He has already put some of his personal fortune to use in the campaign, writing a $2 million check to pad the $2.64 million he raised from individual donors in the first weeks of his campaign. He’s expected to spend more as needed down the stretch.
Cruz, on the other hand, has become a cause célèbre for tea party activists around the country. He’s picked up endorsements from Redstate.com’s Erick Erickson, FreedomWorks, the Club for Growth and tea party darlings Sens. Mike Lee (Utah), Rand Paul (Ky.) and Jim DeMint (S.C.).
However, Cruz does have establishment ties. His campaign has been playing up his recent appearance on the cover of National Review, and he took his teenage fixation on free-market policies with him to Princeton University and eventually Harvard Law School. He also clerked for Chief Justice William Rehnquist and later served as one of his pallbearers.
John Drogin, Cruz’s campaign manager, is a former staffer to Sen. John Cornyn (R-Texas). Drogin is a known quantity in Texas circles, and his decision to sign on with Cruz gives the campaign credibility with Republicans in Washington, D.C., and Austin. Cornyn, chairman of the National Republican Senatorial Committee, is not getting involved publicly in the primary.
Electorally, however, Cruz is unproven and his name identification statewide is lagging. His only previous run for public office was a short stint as a Texas attorney general candidate, a race from which he withdrew when it became clear the sitting attorney general, Greg Abbott, would run for re-election. Cruz’s highest profile job to date, solicitor general, is an appointed position.
He raised about $1 million in the third quarter, which in many states is a healthy total. However, his funding pales in comparison to Dewhurst’s deep pockets and fundraising totals.
Texas is an expensive state with multiple big media markets where it can cost about $1 million to air ads statewide for a week.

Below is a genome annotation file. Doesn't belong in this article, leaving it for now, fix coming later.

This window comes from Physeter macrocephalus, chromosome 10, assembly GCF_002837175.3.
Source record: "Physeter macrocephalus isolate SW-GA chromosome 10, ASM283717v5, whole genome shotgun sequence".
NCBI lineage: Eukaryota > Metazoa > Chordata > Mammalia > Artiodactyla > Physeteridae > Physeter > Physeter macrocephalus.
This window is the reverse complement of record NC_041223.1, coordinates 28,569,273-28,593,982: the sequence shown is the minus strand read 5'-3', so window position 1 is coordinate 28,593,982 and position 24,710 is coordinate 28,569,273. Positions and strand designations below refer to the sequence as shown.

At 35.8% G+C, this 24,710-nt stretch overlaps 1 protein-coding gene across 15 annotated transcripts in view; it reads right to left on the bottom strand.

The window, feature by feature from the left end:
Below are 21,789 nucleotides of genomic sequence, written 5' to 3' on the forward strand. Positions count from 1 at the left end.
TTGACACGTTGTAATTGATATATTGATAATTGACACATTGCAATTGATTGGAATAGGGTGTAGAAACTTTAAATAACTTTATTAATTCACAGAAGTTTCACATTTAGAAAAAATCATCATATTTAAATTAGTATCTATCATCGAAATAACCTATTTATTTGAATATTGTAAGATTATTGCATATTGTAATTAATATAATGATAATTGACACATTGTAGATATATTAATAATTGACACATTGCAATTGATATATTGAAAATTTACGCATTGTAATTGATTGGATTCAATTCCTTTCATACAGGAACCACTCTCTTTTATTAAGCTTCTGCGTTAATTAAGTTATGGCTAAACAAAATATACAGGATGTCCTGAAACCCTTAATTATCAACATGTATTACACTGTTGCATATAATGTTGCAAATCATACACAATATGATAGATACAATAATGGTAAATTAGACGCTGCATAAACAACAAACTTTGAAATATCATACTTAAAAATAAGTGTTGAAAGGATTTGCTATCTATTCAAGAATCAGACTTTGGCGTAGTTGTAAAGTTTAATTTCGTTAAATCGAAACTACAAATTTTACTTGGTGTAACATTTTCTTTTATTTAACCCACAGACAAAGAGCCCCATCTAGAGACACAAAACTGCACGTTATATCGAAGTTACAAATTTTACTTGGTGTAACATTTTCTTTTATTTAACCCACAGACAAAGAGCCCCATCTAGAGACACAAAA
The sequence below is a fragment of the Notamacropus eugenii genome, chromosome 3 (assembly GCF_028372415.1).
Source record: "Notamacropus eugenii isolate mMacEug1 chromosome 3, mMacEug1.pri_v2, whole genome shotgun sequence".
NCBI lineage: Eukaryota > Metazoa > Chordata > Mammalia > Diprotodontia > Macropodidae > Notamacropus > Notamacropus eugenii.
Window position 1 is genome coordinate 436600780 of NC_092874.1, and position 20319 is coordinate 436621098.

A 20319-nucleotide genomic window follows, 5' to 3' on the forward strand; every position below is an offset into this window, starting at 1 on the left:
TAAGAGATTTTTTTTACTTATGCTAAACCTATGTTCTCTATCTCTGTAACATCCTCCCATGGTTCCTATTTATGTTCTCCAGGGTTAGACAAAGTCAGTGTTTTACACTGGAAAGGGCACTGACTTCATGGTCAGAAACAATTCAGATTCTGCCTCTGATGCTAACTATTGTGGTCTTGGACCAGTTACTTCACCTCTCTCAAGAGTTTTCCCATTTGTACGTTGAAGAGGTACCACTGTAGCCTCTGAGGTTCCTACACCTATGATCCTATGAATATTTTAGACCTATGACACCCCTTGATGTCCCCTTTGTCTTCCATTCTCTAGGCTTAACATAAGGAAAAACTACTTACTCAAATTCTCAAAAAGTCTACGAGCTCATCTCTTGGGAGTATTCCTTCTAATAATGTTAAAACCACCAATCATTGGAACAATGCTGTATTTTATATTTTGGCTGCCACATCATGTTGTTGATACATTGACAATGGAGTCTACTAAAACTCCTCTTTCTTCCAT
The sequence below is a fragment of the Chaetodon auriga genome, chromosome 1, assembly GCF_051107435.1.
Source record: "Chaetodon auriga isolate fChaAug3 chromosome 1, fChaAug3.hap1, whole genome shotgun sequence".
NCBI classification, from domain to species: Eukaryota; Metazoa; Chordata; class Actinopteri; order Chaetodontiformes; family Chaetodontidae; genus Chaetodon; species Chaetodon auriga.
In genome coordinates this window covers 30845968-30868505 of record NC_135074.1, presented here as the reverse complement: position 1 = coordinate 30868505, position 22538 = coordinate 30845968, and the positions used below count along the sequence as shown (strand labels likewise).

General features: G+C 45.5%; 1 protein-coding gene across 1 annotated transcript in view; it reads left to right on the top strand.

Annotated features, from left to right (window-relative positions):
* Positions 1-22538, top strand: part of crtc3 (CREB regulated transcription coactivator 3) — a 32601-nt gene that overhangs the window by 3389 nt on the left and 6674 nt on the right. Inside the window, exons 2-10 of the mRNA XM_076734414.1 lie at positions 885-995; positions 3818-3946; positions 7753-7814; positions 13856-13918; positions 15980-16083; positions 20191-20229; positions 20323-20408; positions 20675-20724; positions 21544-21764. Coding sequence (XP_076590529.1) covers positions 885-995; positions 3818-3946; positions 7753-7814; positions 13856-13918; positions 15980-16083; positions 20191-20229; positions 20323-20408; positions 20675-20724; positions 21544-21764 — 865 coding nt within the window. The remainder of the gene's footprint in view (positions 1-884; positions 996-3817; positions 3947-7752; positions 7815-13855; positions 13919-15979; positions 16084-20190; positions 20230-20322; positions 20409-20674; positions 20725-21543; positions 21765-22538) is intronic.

Cruz plans to counter the television and money advantage with active grass-roots supporters.
“The way to defeat an air war is with a good ground game,” Cruz told Roll Call in early October.
Despite the focus on Cruz and Dewhurst, there are two other prominent Republicans in the primary race. Elizabeth Ames Jones currently holds the statewide elected position of Railroad Commissioner chairman, which is the government arm that regulates energy. She is considered to have a bright future in Texas politics, but the $235,000 she raised in the third quarter was dwarfed by the top two candidates’ money.
Also running for the Republican nod is former Dallas Mayor Tom Leppert. He is expected to do well in the Dallas area, and in his tenure as mayor he frequently appeared on local newscasts in a media market that extends to neighboring Fort Worth and the cities’ shared suburbs.
It has been difficult to be an ambitious Republican in Texas in the past 17 years. Only once since George W. Bush was elected governor in 1994 has there been an open-seat race for governor or Senate.
Democrats are expected to nominate retired Army Lt. Gen. Ricardo Sanchez. However, the general election is not expected to be competitive and whoever emerges from the May GOP runoff is all but certain to be the state’s next Senator.
Rep. Bill Cassidy has his blood drawn by Alesha Barbour during a free hepatitis screening in the Rayburn House Office Building hosted by the Congressional Viral Hepatitis Caucus to recognize "National Viral Hepatitis Testing Day."
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